You might even find that you are more open to trying things if you don't feel like you are obligated to do them.  Tasks become fun again, they become an adventure, when they are optional.  You may have dreaded the idea of having to go outside to gaze at the moon every month, but now you find yourself stepping out into the dark and staring up at the sky in wonder (knowing that next month, you can check in with the app on your phone).  Or not...either is fine, as long as it works for you!

The majority of my practice is done inside.  I use digital means, or artificial ones without shame, because they allow me to do things that I wouldn't be able to do otherwise.  We don't have anywhere to grow things inside, and our cats like to eat plants I bring in, so I enjoy flowers preserved in jars or dried, or images on my screens. 

And I find, that sometimes I do need to be outside...for small periods of time.  I might spend that extra moment soaking up the sun when I take out the trash, or stop and gaze at the moon after coming home late at night.  I also find that when I do have occasion to practice outside, like at a public ritual, I can enjoy it...because I know that I don't have to do it all the time.  I don't feel guilty about doing my personal rituals at home, in the bedroom...because if I didn't do them inside, they wouldn't get done.

Whether you feel called to practice in nature or not is your choice, it is your path.  You may seek out ways to be in nature occasionally, or you may never feel the call to do so.  You might explore nature through modern means....or not.  It is perfectly acceptable to practice inside, in the world that you know and live in.  Just find what moves you, and do that.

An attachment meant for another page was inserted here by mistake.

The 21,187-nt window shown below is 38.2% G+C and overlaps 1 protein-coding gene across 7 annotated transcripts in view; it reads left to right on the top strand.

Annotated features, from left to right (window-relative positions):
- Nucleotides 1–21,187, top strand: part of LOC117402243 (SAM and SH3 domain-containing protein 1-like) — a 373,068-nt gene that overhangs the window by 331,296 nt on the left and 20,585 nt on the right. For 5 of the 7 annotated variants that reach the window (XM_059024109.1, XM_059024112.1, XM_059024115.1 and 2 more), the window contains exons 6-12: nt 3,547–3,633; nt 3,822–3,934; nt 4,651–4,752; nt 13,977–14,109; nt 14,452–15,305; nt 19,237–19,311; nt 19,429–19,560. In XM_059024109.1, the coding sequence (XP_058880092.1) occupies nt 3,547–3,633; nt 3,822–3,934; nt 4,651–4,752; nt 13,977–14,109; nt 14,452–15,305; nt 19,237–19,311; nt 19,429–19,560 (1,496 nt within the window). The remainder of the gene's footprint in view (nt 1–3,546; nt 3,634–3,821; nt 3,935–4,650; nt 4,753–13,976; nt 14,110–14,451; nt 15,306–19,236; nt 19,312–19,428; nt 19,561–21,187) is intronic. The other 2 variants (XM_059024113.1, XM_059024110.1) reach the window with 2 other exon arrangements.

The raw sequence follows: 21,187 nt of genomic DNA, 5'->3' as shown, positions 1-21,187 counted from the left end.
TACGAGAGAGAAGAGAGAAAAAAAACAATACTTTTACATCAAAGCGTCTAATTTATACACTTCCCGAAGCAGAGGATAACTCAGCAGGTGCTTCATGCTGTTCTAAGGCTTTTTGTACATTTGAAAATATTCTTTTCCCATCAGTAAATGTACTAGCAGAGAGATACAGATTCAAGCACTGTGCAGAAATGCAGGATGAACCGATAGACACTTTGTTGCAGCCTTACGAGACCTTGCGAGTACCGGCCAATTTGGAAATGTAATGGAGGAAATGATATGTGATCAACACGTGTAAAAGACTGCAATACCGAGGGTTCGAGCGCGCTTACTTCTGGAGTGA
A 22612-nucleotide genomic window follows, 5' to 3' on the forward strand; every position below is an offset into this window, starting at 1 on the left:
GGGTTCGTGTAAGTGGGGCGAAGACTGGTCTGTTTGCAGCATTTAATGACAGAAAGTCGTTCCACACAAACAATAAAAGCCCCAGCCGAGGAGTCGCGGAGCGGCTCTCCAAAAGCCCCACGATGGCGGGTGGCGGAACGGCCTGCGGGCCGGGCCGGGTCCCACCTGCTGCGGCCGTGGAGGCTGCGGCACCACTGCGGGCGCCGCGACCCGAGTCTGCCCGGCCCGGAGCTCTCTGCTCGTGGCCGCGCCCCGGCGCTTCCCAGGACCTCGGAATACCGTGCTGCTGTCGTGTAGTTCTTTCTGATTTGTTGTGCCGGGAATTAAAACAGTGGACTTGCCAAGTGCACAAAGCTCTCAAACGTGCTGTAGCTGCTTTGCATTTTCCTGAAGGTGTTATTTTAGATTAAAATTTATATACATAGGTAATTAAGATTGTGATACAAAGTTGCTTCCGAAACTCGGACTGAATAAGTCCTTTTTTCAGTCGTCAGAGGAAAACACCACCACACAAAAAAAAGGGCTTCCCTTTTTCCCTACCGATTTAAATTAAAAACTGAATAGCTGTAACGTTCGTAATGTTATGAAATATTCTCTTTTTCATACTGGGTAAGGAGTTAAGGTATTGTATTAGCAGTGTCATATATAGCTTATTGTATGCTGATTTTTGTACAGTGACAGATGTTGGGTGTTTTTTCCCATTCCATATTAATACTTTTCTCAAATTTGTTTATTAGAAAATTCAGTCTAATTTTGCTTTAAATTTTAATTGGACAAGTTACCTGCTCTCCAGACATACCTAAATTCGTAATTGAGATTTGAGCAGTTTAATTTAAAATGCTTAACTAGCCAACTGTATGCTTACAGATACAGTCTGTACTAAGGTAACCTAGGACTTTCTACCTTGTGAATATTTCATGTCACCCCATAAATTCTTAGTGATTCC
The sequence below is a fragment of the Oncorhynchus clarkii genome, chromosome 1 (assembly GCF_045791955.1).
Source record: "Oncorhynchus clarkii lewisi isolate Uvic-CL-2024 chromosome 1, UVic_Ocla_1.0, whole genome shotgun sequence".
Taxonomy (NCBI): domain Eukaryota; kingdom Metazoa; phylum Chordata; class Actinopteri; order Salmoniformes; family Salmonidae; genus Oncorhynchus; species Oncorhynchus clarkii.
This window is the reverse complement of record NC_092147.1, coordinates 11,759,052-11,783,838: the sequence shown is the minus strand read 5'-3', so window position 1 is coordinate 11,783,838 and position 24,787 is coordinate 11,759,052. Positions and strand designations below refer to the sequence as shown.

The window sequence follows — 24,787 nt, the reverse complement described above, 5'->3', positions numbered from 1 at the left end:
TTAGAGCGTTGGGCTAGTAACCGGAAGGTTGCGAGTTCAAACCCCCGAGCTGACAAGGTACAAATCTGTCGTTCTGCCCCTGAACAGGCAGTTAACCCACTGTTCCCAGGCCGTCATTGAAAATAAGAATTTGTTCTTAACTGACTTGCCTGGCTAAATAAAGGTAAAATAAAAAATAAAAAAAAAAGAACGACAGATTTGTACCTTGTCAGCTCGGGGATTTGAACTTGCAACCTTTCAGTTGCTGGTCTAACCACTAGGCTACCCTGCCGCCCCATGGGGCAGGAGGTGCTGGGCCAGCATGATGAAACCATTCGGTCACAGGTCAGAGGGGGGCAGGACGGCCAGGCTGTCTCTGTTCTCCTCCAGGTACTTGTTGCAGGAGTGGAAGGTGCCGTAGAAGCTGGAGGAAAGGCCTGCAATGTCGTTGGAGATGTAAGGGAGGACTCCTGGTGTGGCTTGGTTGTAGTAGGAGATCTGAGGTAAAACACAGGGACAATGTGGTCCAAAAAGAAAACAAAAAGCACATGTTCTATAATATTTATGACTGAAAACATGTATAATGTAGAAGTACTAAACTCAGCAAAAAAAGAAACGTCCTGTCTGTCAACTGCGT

Wednesday, May 29, 2019

Honing your practice

When we talk about building a practice, we almost always are talking about adding new things to our practice.  We want to add more daily magic, we want to mediate more, build a regular divination practice, work with the Sabbats, work with the moon, study herbs and stones and animals.  The list is long and really impractical if you never remove things.

Paganism has strong ties to both the ebb and the flow.  We work through all the cycles of the moon, from growth to release.  We work the wheel of the year from planting to harvest.  But we often skip this part of honing our personal practice:  the part where you deliberately let go of practices.

There are lots of reasons why we stop doing a practice.  Sometimes it was a learning exercise, and we feel we have mastered it.  Sometimes we get too busy, and even though we'd like to continue working with something, we simply don't have the time.  And other times, we just forget, and it's not until months later that we realize that we haven't been keeping up with something.  All these things are natural, but we would prefer to make our practice deliberate, and that means deliberately taking stock and seeing what needs to be kept and what needs to be let go of.